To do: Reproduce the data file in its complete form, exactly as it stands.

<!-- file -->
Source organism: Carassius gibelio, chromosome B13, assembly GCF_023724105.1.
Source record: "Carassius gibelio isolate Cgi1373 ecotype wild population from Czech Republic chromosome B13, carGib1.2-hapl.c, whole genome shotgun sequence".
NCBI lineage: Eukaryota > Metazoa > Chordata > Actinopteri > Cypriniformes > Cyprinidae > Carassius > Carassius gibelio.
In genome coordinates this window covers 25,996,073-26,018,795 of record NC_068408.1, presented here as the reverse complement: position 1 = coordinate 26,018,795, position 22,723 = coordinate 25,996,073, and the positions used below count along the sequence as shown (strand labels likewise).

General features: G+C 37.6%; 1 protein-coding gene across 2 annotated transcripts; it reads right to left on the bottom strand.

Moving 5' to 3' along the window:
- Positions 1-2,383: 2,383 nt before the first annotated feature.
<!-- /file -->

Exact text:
Source organism: Carassius gibelio, chromosome B13, assembly GCF_023724105.1.
Source record: "Carassius gibelio isolate Cgi1373 ecotype wild population from Czech Republic chromosome B13, carGib1.2-hapl.c, whole genome shotgun sequence".
NCBI lineage: Eukaryota > Metazoa > Chordata > Actinopteri > Cypriniformes > Cyprinidae > Carassius > Carassius gibelio.
In genome coordinates this window covers 25,996,073-26,018,795 of record NC_068408.1, presented here as the reverse complement: position 1 = coordinate 26,018,795, position 22,723 = coordinate 25,996,073, and the positions used below count along the sequence as shown (strand labels likewise).

General features: G+C 37.6%; 1 protein-coding gene across 2 annotated transcripts; it reads right to left on the bottom strand.

Moving 5' to 3' along the window:
- Positions 1-2,383: 2,383 nt before the first annotated feature.